Ken Livingstone gets behind Nat Rothschild's new taxi app

The former London mayor says that cabbies stand to benefit from Maaxi.

by Jack Torrance
Credit: Sammy Albon (Flickr)
Credit: Sammy Albon (Flickr)

The recent clashes between taxi-hailing app Uber and London’s cabbies are well documented.  Threatened by the pace of technological change, black cab drivers have sought to protect their interests by lobbying City Hall and bringing the streets of central London to a standstill.

But a new app backed by financier Nat Rothschild hopes to address this in a more non-Luddite way, by offering what it claims will be a better option for cabbies and commuters alike. Maaxi, expected to launch in the next few weeks, boasts the same features as other journey-planning apps like Citymapper and Google Maps, but with a key difference – it offers seats in shared cabs.

‘TfL [Transport for London] commissioner Sir Peter Hendy said only last week that we will face riots if London’s old transport network does not evolve and become cheaper and more efficient,’ Rothschild wrote in City AM today.

‘Maaxi fare sharing not only makes the taxi ride cheaper for the commuter, close to the price of subsidised public transport, but also pays the driver much more than a normal taxi ride would pay.’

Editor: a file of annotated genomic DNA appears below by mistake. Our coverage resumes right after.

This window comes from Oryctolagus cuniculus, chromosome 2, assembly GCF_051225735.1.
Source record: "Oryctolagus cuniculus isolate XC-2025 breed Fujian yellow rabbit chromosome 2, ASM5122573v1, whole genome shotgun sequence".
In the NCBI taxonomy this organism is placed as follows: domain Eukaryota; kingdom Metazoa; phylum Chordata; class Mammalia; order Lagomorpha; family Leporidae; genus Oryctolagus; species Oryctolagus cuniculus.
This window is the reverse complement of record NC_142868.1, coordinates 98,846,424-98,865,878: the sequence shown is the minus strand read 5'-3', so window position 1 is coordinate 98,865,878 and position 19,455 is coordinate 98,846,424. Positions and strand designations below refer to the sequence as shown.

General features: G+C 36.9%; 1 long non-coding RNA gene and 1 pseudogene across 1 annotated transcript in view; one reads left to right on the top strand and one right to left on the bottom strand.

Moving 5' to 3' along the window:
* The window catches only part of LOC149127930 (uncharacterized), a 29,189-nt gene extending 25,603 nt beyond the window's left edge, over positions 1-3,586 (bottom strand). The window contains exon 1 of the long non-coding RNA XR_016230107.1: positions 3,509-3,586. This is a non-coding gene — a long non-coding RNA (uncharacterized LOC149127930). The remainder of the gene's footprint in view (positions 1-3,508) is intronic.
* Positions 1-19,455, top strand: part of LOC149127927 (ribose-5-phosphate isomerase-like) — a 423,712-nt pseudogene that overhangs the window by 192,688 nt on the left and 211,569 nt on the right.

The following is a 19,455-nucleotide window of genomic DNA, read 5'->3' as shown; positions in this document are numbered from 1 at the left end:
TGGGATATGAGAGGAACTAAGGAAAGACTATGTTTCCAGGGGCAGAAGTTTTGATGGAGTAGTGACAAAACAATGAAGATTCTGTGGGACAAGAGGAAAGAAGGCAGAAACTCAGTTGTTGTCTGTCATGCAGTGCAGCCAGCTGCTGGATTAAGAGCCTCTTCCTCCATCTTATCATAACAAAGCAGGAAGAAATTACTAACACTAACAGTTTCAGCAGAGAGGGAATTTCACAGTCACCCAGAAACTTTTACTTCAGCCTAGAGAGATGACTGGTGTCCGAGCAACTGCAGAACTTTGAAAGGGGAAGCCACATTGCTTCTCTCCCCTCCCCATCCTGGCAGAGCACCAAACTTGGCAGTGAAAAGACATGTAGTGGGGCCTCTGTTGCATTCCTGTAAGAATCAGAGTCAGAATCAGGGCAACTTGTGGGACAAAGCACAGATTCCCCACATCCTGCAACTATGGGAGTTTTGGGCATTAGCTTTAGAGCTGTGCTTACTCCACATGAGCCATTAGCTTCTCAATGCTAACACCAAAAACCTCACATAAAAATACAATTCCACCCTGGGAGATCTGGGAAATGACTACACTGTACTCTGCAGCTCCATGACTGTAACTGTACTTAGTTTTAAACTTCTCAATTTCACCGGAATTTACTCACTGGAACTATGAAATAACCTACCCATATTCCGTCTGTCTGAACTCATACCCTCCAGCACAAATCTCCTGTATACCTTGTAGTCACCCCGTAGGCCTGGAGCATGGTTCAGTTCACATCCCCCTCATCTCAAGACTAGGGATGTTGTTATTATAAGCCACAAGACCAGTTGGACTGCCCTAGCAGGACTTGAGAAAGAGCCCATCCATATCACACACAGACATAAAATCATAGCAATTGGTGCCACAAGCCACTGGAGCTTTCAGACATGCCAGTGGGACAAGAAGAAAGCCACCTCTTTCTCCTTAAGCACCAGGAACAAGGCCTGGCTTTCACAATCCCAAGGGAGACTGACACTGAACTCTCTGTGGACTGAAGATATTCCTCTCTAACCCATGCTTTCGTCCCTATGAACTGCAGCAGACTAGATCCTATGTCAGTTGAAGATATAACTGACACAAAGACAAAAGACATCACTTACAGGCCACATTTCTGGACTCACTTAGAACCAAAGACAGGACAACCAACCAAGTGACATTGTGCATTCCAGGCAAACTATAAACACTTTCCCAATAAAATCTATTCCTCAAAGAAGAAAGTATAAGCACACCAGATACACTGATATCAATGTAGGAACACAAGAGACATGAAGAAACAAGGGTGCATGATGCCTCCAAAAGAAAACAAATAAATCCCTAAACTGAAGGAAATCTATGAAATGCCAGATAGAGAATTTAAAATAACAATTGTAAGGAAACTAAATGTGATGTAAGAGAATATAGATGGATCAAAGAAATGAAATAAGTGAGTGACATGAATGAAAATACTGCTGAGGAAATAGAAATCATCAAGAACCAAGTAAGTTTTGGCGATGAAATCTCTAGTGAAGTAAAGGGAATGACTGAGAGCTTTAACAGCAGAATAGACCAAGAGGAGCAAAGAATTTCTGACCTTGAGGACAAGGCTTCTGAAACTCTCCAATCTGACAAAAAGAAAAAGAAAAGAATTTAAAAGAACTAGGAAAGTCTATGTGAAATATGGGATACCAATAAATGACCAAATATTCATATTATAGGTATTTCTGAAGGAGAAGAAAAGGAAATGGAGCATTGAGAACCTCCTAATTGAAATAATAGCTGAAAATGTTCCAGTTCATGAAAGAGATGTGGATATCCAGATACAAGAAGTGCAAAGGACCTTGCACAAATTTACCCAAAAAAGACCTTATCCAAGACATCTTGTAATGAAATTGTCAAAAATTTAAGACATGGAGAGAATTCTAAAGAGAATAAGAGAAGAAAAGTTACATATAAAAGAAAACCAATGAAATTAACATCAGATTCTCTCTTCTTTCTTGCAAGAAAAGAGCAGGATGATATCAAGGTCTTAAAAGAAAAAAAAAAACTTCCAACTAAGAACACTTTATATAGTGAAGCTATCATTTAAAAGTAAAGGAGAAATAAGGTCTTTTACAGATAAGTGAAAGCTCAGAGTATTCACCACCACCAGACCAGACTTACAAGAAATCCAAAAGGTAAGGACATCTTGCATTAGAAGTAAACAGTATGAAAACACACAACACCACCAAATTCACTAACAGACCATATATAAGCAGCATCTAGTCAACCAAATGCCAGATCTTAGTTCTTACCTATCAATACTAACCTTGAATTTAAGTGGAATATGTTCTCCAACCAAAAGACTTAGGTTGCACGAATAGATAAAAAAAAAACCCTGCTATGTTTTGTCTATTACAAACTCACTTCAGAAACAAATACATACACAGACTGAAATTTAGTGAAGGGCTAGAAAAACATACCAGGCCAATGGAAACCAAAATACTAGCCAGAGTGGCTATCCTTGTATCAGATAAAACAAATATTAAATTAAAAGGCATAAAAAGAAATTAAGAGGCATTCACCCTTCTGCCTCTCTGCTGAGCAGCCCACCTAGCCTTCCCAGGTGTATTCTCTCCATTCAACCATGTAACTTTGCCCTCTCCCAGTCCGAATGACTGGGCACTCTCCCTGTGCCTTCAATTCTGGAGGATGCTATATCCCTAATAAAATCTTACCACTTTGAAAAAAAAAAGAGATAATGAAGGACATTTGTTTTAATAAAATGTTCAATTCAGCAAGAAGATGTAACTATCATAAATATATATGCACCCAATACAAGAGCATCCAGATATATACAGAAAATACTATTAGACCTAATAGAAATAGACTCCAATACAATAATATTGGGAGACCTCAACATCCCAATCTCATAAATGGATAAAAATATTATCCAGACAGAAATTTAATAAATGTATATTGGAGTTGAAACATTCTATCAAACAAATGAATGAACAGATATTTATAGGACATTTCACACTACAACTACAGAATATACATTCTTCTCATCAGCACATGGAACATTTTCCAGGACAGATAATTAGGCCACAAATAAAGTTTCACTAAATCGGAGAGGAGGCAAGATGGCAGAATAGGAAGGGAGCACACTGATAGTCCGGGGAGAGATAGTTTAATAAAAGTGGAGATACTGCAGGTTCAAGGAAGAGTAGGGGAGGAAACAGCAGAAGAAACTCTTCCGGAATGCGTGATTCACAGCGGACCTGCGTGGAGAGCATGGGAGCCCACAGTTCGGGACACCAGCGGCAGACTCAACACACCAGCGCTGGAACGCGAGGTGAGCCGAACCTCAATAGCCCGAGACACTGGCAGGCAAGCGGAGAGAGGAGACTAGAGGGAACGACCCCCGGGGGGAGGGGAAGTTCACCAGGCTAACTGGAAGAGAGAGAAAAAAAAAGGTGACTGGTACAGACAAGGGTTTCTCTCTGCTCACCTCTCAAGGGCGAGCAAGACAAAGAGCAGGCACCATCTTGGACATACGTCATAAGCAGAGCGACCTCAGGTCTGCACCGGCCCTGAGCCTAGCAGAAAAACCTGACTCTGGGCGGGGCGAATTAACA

The app’s even bagged itself an unlikely advocate in the form of former London mayor Ken Livingstone, who has criticised Uber for its impact on black cabs.

In an open letter to taxi drivers, Livingstone said, ‘This is truly a 'saving instead of surging' revolution, and will allow every Londoner to use black cabs. It is what technology should do for the world and I wholeheartedly support it.

‘It will help London and I hope the taxi trade will promote Maaxi among Londoners and ensure that drivers stand behind a company that has created a "People’s App". And in so doing stop Uber driving the black cab trade into extinction!’

Hendy also chimed in on the issue of Uber this week, suggesting cabbies have nothing to fear. Speaking at a fringe event at the Conservative Party Conference, he said, 'There’s always likely to be a future, in the centre of one of the world’s great cities, for a taxi service that you can hail. I don’t come out of my office and think I’m going to get onto my phone to look for a car. I look down Victoria street and I find a vacant taxi.'

Maaxi could well be a boon to cabbies, but if drivers want to stop losing business to Uber then they might also need to think about improving their prices and service, rather than throwing their toys out of the pram.

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